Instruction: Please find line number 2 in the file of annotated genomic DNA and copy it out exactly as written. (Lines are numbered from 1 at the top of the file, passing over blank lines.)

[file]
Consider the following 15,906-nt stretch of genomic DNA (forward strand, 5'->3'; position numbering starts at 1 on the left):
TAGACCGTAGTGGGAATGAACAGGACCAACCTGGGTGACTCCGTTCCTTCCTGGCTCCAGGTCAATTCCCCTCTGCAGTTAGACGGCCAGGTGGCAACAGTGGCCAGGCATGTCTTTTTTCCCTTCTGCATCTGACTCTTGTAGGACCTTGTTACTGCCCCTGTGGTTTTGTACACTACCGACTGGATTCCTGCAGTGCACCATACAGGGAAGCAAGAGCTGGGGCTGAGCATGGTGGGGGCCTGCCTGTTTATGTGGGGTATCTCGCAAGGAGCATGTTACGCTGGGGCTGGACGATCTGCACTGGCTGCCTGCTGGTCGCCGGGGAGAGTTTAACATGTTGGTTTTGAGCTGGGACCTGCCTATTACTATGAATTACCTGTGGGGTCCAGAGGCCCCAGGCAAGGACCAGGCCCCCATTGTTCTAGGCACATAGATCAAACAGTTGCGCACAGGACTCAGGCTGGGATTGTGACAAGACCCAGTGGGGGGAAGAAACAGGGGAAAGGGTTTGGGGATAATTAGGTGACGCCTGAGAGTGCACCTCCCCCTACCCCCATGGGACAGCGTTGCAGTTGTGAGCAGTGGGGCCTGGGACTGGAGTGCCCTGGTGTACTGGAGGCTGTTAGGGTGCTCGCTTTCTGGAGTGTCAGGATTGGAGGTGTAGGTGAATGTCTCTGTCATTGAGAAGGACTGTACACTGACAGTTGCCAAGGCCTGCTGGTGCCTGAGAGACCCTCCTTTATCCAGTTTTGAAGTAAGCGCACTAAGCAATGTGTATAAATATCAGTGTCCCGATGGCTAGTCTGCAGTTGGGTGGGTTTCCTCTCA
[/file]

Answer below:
TAGACCGTAGTGGGAATGAACAGGACCAACCTGGGTGACTCCGTTCCTTCCTGGCTCCAGGTCAATTCCCCTCTGCAGTTAGACGGCCAGGTGGCAACAGTGGCCAGGCATGTCTTTTTTCCCTTCTGCATCTGACTCTTGTAGGACCTTGTTACTGCCCCTGTGGTTTTGTACACTACCGACTGGATTCCTGCAGTGCACCATACAGGGAAGCAAGAGCTGGGGCTGAGCATGGTGGGGGCCTGCCTGTTTATGTGGGGTATCTCGCAAGGAGCATGTTACGCTGGGGCTGGACGATCTGCACTGGCTGCCTGCTGGTCGCCGGGGAGAGTTTAACATGTTGGTTTTGAGCTGGGACCTGCCTATTACTATGAATTACCTGTGGGGTCCAGAGGCCCCAGGCAAGGACCAGGCCCCCATTGTTCTAGGCACATAGATCAAACAGTTGCGCACAGGACTCAGGCTGGGATTGTGACAAGACCCAGTGGGGGGAAGAAACAGGGGAAAGGGTTTGGGGATAATTAGGTGACGCCTGAGAGTGCACCTCCCCCTACCCCCATGGGACAGCGTTGCAGTTGTGAGCAGTGGGGCCTGGGACTGGAGTGCCCTGGTGTACTGGAGGCTGTTAGGGTGCTCGCTTTCTGGAGTGTCAGGATTGGAGGTGTAGGTGAATGTCTCTGTCATTGAGAAGGACTGTACACTGACAGTTGCCAAGGCCTGCTGGTGCCTGAGAGACCCTCCTTTATCCAGTTTTGAAGTAAGCGCACTAAGCAATGTGTATAAATATCAGTGTCCCGATGGCTAGTCTGCAGTTGGGTGGGTTTCCTCTCA